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4

If the question is taken at face value, i.e. strictly a choice between the →/↓ arrows or the +/- signs, then I suggest using arrows. Arrows denote the direction and a sense of movement to another place or view. +/- signs could be construed as meaning add / remove. For example it looks like I can add a manufacturer, or add an Extra item. While, the minus ...


3

In Illustrator and Balsamiq (i know, they are not scientific tools) the clone action is Ctrl+D (on Win, on Mac it's Cmd+D). While in Illustrator it's actually "repeat transformation". But you can use it for sort of "cloning". D can stand for "duplicate". So probably instead of labeling the action "clone", you could label it "duplicate" and put Ctrl+D as ...


2

For me the only reason to avoid the single search (2nd option) would be to have several columns with similar content, thus leading to an inefficient search. If that's not the case I would totally go with the single search: There's only 1 entry point for search, thus less cognitive load. The users only have to think what to search, not where to search ...


1

There's a very good article on UXMatters about filtering information in tables. Although old, it still makes a lot of sense. A few options have been considered, like data filters above a table: filters to the left of the data or tabular format in case the number of filters is low There's also a good discussion about consistent availability and ...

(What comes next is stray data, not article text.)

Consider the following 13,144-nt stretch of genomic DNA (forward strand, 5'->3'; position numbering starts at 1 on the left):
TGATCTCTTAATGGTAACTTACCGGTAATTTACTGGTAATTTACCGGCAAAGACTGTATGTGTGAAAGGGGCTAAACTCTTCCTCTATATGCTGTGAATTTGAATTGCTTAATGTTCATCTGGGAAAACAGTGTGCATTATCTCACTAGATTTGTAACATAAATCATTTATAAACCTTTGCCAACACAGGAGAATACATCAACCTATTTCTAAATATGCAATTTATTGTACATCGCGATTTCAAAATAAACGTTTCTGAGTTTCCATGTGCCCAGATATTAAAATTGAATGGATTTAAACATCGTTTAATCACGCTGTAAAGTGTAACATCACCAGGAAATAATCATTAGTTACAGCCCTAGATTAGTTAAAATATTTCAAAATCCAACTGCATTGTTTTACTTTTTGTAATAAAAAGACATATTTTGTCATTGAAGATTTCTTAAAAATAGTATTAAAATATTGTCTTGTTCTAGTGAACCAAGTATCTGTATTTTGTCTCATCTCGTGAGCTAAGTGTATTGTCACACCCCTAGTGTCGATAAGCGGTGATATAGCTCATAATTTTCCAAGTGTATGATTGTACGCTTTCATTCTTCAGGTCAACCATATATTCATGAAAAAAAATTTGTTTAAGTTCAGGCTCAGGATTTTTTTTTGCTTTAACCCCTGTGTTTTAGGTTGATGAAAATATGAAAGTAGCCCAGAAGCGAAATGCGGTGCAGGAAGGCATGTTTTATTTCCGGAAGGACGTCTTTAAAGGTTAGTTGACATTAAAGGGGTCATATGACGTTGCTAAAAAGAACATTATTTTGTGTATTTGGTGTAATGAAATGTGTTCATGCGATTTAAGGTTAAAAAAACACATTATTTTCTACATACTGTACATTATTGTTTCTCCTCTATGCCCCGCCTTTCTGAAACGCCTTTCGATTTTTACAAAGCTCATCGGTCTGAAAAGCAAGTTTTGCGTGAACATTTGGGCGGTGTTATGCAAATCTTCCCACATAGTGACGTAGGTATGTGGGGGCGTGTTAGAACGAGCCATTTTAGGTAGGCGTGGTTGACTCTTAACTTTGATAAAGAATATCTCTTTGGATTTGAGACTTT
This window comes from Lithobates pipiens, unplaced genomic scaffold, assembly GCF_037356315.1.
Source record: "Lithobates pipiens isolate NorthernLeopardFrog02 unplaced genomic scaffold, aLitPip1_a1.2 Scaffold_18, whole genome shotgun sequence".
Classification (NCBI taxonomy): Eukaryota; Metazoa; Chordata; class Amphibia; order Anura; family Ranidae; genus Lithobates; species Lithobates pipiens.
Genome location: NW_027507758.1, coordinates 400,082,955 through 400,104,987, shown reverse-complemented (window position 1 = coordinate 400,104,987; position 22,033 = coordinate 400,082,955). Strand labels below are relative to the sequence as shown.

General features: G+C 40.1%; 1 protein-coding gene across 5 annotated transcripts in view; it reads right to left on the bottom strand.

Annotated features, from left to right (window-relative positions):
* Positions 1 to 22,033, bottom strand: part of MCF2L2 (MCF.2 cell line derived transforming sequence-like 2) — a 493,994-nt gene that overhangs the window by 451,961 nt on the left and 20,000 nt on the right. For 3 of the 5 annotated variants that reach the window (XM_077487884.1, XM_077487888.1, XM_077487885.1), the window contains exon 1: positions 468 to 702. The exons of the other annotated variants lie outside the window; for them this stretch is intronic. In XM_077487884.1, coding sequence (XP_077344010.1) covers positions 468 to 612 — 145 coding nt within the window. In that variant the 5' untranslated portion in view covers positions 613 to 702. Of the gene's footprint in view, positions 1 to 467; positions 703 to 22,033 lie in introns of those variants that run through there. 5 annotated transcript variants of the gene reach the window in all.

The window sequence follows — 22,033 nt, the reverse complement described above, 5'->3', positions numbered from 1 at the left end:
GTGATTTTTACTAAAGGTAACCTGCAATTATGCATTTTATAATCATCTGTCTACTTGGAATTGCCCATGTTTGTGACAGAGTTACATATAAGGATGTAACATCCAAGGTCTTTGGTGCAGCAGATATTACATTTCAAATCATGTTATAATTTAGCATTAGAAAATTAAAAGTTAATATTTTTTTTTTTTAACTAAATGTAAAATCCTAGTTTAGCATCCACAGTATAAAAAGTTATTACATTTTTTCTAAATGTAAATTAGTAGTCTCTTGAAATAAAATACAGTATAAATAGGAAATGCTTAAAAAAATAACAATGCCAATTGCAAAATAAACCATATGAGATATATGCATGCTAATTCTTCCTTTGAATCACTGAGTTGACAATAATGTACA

1

I find the search box more intuitive for search. However, the text boxes provide a way of advanced filtering. So, the question is - do you want your users to search or filter? If you want both, you may consider the following intermediate solution, Amazon is using the same. Your search box searching all columns by default but the user has the option to ...


1

Placeholders are not substitutes for labels. Labels are captions which inform visitors what information a particular form field is asking for. Placeholders are bits of example content or hints which provide visitors with visual cues to aid in form completion. Labels appear outside their respective form field, while placeholders appear inside their ...


1

Best practice may not apply to a location There may be enough examples (Google Analytics and Podio are two more) that place toggles like this to the top and right of the content to say that it's a conventional location, but I'd argue that the location of controls like this should depend on the specific application and user goals. Examine your motivation ...


1

If you're wanting to just follow the norm then top right is pretty typical. I don't recall any specific black and white conventions for this specific thing, but it's typically a good idea to go along the lines of what other large products do. As Devin mentioned, Google Drive keep their grid/row toggle in the top right which is consistent with where Windows ...


1

You have a number of options... Widen the listbox and add more columns to it, facilitating more informed item selection. Enlarge the font size to fit the screen space available, easing eye strain. Add a third column to the full screen view and add useful information such as field-level instructions, non-editable fields like record #s and creation dates, ...



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